Ethereum’s growth in the year 2020 has been quite astounding. Not only has the decentralized finance platform built on top of it prospered, but the integration of prominent stablecoins like Tether [USDT] has contributed to the same too. While the onboarding of projects did attract a lot of interest from crypto-users, it also highlighted cracks in Ethereum’s ecosystem. The issues of scalability and congestion have long been thorny problems. However, in light of the increased interest in DeFi and USDT and soaring Ethereum gas costs, these problems have only come to the fore.
Congestion and scalability have been notable problems for Ethereum since its hard fork in 2017. As developers were trying to resolve these issues, the community was actively building on top of it. With Ethereum planning to move from Proof-of-Work [PoW] to Proof-of-Stake [PoS], skeptics are now calling the blockchain broken.
Udi Wertheimer, a prominent proponent of Bitcoin, the world’s largest cryptocurrency, gave his two cents on Ethereum recently, noting that despite the fact that many people have called Ethereum broken, there remains a lot of work to be done. During a recent appearance on Peter McCormack’s What Bitcoin Did podcast, Wertheimer said,
“Like when it [Ethereum] first came out, they always said, “look, this isn’t what it’s going to look like. This isn’t the final form.” And in a way there’s a lot of marketing in saying that too, but it’s also, you know- I mean, they always said it. They always said they’re going to need sharding. That was true from day one.”
The Bitcoin proponent went on to observe that Vitalik Buterin, the founder of Ethereum, has been working on the project for years now, adding that despite his best efforts, Ethereum had not reached the stage Buterin had initially hoped to have completed by now. However, Wertheimer also noted this was “fair” since the founder had declared his plans about the blockchain a long time ago.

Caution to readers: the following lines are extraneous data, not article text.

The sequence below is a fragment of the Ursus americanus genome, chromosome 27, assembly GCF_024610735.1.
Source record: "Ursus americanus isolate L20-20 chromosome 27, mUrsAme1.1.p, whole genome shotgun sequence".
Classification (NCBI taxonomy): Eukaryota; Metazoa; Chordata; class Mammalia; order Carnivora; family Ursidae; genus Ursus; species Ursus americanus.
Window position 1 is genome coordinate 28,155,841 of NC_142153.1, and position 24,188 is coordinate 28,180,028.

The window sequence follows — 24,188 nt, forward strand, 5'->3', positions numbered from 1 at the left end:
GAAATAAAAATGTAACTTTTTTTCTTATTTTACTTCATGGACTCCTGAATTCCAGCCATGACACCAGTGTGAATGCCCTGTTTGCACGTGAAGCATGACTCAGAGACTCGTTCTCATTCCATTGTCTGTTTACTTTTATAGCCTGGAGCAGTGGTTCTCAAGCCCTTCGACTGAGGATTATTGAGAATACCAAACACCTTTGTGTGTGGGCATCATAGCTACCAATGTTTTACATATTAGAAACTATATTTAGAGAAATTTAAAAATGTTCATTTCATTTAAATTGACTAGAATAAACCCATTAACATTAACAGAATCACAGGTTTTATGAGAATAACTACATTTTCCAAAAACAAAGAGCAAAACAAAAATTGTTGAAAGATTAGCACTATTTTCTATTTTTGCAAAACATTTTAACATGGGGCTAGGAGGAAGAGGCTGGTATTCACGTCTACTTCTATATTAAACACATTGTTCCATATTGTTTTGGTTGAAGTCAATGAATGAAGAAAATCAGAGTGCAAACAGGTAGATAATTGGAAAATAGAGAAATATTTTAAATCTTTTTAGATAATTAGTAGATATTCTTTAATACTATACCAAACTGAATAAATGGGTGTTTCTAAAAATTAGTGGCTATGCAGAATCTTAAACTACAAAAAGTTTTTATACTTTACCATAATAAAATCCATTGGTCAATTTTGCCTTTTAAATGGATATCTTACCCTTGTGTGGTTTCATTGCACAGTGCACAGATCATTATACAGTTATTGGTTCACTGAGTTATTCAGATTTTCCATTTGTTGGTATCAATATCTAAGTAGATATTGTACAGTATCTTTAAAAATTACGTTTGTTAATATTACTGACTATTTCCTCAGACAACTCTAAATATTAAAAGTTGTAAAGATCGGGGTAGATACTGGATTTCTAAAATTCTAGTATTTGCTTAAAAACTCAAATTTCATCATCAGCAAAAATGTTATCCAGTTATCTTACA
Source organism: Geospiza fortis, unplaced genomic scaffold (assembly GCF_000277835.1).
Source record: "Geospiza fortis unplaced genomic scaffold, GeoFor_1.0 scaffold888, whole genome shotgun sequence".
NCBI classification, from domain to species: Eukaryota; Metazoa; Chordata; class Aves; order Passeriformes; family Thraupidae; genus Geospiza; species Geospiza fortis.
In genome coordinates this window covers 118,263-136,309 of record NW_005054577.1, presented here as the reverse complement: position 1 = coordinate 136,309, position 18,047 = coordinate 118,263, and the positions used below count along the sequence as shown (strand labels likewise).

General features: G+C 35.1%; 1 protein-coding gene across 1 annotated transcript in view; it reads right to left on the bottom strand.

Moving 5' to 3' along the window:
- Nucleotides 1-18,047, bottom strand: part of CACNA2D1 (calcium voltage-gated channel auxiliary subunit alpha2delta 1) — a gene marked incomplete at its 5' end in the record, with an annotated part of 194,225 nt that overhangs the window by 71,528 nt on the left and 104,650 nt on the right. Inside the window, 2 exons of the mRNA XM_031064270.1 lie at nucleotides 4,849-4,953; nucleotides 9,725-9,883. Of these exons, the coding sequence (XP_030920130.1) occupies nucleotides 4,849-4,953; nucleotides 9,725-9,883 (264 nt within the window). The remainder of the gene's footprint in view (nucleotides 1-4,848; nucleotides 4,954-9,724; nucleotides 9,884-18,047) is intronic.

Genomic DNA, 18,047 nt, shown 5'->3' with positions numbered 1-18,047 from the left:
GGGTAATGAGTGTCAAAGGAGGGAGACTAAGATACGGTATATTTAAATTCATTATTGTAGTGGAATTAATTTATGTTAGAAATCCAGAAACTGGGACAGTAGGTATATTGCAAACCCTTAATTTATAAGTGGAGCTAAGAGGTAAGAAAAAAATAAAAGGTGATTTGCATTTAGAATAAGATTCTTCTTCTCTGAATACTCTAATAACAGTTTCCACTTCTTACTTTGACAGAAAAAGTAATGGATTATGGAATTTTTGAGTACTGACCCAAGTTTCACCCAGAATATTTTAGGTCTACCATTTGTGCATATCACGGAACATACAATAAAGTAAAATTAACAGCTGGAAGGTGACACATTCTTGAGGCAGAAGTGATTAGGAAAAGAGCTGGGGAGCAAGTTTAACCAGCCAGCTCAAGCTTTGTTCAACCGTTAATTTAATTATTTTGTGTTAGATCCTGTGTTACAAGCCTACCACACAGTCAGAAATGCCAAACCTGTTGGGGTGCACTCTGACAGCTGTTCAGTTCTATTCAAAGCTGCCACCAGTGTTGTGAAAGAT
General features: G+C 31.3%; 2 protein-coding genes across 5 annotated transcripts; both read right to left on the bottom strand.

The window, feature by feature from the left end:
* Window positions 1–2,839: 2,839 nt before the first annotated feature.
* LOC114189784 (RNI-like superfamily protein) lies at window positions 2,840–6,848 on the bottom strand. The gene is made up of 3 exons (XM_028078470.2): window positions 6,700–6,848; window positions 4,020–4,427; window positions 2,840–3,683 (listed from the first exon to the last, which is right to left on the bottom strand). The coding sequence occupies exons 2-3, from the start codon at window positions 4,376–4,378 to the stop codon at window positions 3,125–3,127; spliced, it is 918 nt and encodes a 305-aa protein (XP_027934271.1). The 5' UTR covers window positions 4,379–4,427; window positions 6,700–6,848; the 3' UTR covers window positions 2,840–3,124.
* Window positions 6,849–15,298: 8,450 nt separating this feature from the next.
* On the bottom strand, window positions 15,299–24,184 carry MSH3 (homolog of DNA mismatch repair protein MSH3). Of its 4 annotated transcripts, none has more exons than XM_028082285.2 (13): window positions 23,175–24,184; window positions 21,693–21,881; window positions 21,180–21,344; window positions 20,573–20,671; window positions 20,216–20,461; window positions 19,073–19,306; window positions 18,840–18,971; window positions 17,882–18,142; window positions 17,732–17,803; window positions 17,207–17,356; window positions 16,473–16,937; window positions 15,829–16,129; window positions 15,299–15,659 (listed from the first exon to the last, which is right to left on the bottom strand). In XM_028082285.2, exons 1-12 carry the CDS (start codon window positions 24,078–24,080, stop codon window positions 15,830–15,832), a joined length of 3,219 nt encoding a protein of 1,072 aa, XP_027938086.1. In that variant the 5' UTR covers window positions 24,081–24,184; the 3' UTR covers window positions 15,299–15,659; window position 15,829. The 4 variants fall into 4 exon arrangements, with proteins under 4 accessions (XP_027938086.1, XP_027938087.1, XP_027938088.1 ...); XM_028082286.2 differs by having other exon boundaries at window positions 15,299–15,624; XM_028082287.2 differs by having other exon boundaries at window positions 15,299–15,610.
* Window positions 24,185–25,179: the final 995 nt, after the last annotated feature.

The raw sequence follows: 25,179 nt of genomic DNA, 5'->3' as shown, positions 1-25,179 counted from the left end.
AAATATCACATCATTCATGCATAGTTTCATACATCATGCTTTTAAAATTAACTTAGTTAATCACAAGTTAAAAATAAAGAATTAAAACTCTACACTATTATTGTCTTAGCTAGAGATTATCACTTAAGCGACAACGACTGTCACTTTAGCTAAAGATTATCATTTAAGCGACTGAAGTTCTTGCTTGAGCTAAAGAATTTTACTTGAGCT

This is in line with what Buterin had said in a recent interview, with Ethereum’s founder stating, “We didn’t really do a good job of setting those at the beginning.” He went on to add,
“We definitely did kind of underestimate how much time it would take to finish a lot of the things that we didn’t start back in 2015.”
Meanwhile, according to Udi, the debate over Ethereum’s circulation supply could have been handled better since the Bitcoin community has already charged the Ethereum community for not paying attention to such an important metric. However, Wertheimer came in defense of the community, stating that they had compelling reasons to not care about the question of supply.
“The best reason is Ethereum is just not about Ether. So Ether is an asset, it’s supposed to make Ethereum work. It’s there in order for Ethereum to function and ether is flawed and, you know, it was always described as a flawed non-perfect fin and it’s just there to allow their blockchain platform to work.”
Concluding by pointing out the flaws in Bitcoin’s blockchain and its own rigorous monetary properties, Wertheimer said that while the two digital assets have been pitted against each other, Ethereum and Bitcoin exist to serve different purposes.
At the time of writing, ETH was valued at $399, with the altcoin having a 24-hour trading volume of over $9.07 billion.
Read More: Ethereum doesn’t want to be Bitcoin, and that’s okay